Hin-Yan Liu, et .al (2020)
Law, Innovation and Technology,
Artificial intelligence (AI) is increasingly expected to disrupt the ordinary functioning of society. From how we fight wars or govern society, to how we work and play, and from how we create to how we teach and learn, there is almost no field of human activity which is believed to be entirely immune from the impact of this emerging technology. This poses a multifaceted problem when it comes to designing and understanding regulatory responses to AI. This article aims to: (i) defend the need for a novel conceptual model for understanding the systemic legal disruption caused by new technologies such as AI; (ii) to situate this model in relation to preceding debates about the interaction of regulation with new technologies (particularly the ‘cyberlaw’ and ‘robolaw’ debates); and (iii) to set out a detailed model for understanding the legal disruption precipitated by AI, examining both pathways stemming from new affordances that can give rise to a regulatory ‘disruptive moment’, as well as the Legal Development, Displacement or Destruction that can ensue. The article proposes that this model of legal disruption can be broadly generalisable to understanding the legal effects and challenges of other emerging technologies.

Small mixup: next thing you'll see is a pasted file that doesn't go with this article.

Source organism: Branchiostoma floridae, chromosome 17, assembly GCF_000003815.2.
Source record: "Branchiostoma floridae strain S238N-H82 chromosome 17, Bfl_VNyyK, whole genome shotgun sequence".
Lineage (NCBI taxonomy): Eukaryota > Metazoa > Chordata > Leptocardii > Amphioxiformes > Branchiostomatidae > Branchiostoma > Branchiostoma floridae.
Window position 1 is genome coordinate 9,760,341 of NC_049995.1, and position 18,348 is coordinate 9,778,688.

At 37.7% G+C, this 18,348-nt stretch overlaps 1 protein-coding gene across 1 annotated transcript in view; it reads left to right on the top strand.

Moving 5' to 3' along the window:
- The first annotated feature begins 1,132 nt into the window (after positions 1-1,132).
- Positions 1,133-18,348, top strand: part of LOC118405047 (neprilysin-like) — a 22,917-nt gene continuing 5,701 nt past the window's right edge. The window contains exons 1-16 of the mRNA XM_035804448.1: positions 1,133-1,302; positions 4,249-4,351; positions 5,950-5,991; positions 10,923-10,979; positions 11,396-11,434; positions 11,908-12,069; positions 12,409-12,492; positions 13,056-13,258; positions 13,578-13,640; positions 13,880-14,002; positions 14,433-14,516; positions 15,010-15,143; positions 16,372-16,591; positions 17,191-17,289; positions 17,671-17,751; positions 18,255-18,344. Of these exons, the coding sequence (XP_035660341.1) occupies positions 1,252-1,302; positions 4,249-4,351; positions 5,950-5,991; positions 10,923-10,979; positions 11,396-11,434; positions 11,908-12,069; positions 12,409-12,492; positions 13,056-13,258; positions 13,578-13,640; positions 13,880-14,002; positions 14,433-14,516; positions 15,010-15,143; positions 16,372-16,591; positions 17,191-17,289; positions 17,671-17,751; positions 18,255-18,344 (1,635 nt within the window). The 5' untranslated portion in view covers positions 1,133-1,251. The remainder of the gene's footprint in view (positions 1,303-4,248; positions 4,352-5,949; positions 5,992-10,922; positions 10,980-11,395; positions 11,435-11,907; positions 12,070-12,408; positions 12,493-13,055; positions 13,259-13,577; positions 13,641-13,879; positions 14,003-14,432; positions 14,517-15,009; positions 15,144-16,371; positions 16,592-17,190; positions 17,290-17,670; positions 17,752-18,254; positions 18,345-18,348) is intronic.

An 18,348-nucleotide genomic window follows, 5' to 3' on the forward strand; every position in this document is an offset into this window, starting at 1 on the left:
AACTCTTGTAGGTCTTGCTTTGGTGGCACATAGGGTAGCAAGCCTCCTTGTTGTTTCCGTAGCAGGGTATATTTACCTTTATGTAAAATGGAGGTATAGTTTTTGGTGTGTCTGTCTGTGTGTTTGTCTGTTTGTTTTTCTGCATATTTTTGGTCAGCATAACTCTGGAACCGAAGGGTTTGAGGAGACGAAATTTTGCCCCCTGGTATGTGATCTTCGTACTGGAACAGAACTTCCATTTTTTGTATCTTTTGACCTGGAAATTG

From Concluding Thoughts
As artificial intelligence is often claimed to be an exponential technology, and law progresses incrementally in a linear fashion, there is bound to be a point at which the exponential take off crosses the straight line if these assumptions hold. Everything to the left of this intersection, where AI is below the line, is where hype about the technology does not quite live up to expectations and is generally disappointing in terms of functioning and capability. To the right of this intersection, however, the previously dull technology takes on a surprising and startling tone as it rapidly outpaces both predictions about its capacities and collective abilities to contextualise, accommodate or situate it. It is widely claimed that we are now nearing this intersection. If these claims hold up, the law is one of the institutions that stands to be shocked by the rapid progression and incorporation of AI into society. If this is right, then it is important to start projecting forward in an attempt to minimise the gap between exponential technologies and linear expectations. The legal disruption framework we have presented does exactly this. Furthermore, even if these claims turn out to be misguided, thinking though such transformations sheds different light upon the legal enterprise which hopes to illuminate the entire law.